Living With Polio


Technically, post-polio syndrome is not the same condition as Post-Polio Sequelae/ the late effects of polio. Post-polio syndrome is usually considered a specific new condition. A diagnosis of exclusion is used to determine if a patient has PPS. This means if a survivor of polio is found to have osteoarthritis, for example, that is what the diagnosis will be – osteoarthritis, not PPS. Because of this, the number will be lower for post-polio syndrome than when the number is referring to post-polio sequelae or the late effects of polio.

Twenty-five to forty percent of polio survivors experience post-polio syndrome (depending on the study).

As many as 70% of polio survivors are said to have Post-Polio Sequelae or late effects of polio.

Don’t Get Hung up on Definition
Polio conditions exist along with other diseases. Therefore, it is important not to get hung up on definition but to encourage polio survivors and their medical professionals to work together to find the causes of any symptom and provide treatment, i.e., medication for hypothyroidism, hypertension, diabetes, irritable bowel syndrome, etc., etc. An evaluation that too quickly determines that prior polio is the sole cause deprives survivors of potential treatments.

Post-Polio Syndrome
Post-polio syndrome is a new condition that affects the survivors of polio decades after the acute illness of poliomyelitis. The major symptoms are pain, fatigue and weakness. New weakness is considered the hallmark of post-polio syndrome. Less commonly, survivors may have new sleep/breathing/swallowing problems and some survivors may also experience muscle atrophy or muscle wasting.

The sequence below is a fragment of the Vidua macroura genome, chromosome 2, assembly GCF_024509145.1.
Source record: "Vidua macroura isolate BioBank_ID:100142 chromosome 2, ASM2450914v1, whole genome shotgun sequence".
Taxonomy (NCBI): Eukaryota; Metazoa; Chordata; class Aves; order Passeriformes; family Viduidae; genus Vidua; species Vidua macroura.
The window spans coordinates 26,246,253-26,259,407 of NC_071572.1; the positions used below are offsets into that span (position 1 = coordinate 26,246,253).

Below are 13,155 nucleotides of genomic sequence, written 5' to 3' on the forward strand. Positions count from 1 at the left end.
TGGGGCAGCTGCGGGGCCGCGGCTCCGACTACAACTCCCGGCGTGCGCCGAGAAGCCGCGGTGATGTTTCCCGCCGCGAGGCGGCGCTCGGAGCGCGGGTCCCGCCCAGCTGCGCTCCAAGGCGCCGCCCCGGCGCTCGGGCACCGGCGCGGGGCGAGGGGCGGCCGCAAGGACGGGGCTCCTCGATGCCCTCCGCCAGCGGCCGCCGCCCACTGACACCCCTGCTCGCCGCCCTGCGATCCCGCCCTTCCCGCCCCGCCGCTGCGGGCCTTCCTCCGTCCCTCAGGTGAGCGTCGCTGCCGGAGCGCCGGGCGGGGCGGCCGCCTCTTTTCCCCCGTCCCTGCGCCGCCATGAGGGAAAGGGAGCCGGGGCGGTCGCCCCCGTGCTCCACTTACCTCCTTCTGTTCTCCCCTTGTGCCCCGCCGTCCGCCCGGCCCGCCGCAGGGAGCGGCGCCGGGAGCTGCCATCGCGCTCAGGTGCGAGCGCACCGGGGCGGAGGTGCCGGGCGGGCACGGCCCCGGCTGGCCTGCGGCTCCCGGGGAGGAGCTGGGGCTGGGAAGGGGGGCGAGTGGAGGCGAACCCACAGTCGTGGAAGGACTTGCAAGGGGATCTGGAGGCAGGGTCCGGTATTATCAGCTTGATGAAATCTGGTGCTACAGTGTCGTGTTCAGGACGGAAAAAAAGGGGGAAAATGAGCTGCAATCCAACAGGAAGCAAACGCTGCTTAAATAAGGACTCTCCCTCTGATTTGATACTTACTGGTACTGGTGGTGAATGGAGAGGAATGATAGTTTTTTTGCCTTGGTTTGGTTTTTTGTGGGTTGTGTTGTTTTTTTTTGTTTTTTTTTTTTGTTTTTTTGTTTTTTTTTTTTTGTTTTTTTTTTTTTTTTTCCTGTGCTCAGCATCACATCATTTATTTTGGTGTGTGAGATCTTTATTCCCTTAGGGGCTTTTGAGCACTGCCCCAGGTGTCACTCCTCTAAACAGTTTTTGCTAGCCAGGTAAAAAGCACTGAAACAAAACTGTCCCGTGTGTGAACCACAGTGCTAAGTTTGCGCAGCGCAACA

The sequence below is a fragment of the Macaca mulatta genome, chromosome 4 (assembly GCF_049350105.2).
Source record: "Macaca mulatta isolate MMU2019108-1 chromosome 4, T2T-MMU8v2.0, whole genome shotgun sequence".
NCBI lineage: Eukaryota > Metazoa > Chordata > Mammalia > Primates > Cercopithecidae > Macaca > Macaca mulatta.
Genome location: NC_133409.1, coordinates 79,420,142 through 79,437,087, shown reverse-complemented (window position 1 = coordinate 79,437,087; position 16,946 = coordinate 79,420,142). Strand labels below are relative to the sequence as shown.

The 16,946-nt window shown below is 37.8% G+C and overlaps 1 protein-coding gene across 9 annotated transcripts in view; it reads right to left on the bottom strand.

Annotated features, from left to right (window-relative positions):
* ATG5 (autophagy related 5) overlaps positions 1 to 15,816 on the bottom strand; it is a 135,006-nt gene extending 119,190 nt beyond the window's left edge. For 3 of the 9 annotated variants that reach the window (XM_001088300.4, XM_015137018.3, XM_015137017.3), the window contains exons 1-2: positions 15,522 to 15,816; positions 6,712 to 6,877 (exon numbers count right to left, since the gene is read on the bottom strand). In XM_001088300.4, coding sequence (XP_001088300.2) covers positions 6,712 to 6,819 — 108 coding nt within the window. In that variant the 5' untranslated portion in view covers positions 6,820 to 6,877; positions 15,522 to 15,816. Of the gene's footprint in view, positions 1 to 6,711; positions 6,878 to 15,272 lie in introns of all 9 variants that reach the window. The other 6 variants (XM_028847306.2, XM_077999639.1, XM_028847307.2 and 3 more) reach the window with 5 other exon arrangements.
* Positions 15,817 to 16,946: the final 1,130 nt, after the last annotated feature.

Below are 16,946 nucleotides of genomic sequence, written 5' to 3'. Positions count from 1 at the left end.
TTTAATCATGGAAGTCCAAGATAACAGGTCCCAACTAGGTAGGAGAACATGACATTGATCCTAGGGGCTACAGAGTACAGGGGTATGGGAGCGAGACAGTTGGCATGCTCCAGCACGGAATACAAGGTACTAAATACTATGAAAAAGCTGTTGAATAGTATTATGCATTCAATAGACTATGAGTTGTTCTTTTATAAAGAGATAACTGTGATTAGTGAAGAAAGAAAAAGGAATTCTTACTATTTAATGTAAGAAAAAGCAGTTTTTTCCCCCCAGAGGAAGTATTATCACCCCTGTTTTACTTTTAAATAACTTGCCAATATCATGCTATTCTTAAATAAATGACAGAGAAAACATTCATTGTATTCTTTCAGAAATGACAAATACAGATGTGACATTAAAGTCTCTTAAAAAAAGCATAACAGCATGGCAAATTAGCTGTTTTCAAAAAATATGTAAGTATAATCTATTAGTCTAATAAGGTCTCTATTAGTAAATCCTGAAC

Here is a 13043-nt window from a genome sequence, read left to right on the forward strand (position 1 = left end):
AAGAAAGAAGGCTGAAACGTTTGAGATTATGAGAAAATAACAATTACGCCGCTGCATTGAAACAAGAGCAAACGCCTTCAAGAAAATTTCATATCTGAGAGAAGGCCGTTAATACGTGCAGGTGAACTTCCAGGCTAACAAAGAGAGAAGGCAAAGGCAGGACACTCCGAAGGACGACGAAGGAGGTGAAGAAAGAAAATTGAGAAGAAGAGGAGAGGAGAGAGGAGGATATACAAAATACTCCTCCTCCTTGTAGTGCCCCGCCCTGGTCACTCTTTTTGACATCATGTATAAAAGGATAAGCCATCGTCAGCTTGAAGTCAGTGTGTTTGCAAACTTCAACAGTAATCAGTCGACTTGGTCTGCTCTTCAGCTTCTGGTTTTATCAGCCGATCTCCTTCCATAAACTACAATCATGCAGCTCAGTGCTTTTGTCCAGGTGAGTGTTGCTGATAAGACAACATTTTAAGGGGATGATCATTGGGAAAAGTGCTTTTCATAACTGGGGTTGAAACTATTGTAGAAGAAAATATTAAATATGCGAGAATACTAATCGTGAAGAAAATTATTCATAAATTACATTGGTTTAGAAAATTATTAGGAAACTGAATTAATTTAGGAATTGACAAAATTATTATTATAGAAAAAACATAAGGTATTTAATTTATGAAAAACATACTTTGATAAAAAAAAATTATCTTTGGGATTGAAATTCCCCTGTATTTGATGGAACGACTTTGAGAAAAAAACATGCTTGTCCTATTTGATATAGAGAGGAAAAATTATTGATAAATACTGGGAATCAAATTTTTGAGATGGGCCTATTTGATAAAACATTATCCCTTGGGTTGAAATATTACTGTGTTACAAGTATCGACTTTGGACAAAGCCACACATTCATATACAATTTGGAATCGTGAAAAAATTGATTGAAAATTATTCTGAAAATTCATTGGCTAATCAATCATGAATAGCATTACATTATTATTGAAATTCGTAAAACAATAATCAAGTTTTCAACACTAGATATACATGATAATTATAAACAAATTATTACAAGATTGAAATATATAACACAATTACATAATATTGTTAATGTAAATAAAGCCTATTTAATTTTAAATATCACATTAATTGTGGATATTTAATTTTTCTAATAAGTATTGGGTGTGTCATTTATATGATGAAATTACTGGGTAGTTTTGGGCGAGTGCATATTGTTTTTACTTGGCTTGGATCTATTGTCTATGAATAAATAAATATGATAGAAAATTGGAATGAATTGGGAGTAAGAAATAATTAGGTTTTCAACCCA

Criteria for Diagnosis
The criteria for diagnosing post-polio syndrome have evolved over the last 20 years. The United States National Institute of Neurological Disorders and Stroke (NINDS) lists the following Criteria for diagnosis of post-polio syndrome*

  • Prior paralytic poliomyelitis with evidence of motor neuron loss, as confirmed by history of the acute paralytic illness, signs of residual weakness and atrophy of muscles on neuromuscular examination, and signs of nerve damage on electromyography (EMG). Rarely, persons have subclinical paralytic polio, described as a loss of motor neurons during acute polio but with no obvious deficit. That prior polio now needs to be confirmed with an EMG. Also, a reported history of nonparalytic polio may be inaccurate.
  • A period of partial or complete functional recovery after acute paralytic poliomyelitis, followed by an interval (usually 15 years or more) of stable neuromuscular function.
  • Gradual onset of progressive and persistent new muscle weakness or abnormal muscle fatigability (decreased endurance), with or without generalized fatigue, muscle atrophy, or muscle and joint pain. Onset may at times follow trauma, surgery, or a period of inactivity, and can appear to be sudden. Less commonly, symptoms attributed to PPS include new problems with breathing or swallowing.
  • Symptoms that persist for at least a year.